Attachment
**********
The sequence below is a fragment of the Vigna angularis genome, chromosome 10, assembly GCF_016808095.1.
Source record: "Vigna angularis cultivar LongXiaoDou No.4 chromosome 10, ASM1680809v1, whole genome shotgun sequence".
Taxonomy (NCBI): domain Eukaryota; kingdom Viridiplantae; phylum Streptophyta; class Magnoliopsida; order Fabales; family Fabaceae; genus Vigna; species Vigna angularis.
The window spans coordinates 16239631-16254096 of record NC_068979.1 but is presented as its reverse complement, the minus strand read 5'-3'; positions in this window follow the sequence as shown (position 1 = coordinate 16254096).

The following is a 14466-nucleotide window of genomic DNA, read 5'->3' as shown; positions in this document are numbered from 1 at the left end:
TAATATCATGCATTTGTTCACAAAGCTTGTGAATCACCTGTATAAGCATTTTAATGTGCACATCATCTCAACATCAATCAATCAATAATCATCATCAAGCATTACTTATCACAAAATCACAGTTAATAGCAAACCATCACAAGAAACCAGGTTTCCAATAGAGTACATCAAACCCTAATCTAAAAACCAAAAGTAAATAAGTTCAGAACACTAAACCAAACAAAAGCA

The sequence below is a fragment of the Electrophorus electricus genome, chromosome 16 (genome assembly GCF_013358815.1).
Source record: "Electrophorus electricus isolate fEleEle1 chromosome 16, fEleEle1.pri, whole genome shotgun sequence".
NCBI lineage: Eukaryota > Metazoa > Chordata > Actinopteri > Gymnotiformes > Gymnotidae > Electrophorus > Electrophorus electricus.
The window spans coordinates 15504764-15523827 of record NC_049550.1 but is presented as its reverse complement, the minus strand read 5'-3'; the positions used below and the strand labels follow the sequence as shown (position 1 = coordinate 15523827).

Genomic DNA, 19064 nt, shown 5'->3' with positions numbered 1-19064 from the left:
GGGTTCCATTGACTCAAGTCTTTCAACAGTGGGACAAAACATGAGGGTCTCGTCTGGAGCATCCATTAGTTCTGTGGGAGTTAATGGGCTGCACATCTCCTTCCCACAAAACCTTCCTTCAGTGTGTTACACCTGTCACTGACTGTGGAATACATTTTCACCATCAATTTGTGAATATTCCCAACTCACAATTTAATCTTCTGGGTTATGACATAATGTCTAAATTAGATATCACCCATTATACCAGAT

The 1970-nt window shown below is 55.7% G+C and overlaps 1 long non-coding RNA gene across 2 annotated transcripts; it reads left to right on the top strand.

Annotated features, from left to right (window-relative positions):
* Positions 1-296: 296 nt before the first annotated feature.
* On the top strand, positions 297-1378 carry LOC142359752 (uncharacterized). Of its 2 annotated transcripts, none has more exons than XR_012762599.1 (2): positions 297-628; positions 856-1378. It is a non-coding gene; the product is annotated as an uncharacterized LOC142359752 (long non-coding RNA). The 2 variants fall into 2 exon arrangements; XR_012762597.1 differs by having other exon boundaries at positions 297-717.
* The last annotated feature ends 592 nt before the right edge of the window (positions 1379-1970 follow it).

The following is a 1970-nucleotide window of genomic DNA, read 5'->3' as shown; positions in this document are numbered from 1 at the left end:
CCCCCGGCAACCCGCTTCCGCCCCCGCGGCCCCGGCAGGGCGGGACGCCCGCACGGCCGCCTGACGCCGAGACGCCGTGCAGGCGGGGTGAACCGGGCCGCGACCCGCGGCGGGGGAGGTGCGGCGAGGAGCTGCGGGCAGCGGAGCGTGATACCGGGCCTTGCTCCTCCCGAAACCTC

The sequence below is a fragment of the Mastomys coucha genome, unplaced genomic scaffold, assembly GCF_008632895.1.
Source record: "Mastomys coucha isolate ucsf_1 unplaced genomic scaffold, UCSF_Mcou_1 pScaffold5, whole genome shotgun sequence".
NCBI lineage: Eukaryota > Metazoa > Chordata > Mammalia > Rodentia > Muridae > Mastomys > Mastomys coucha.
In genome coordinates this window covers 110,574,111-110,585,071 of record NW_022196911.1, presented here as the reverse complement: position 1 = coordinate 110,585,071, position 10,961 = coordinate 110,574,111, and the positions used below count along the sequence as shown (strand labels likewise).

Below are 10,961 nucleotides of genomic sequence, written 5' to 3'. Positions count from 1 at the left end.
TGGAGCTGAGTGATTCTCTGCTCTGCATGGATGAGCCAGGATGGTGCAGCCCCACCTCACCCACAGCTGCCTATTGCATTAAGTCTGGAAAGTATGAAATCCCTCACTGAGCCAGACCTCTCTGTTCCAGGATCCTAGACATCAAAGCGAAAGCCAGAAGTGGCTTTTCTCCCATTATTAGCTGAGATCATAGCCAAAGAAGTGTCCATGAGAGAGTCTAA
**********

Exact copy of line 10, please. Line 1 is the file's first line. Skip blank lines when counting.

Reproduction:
The window spans coordinates 15504764-15523827 of record NC_049550.1 but is presented as its reverse complement, the minus strand read 5'-3'; the positions used below and the strand labels follow the sequence as shown (position 1 = coordinate 15523827).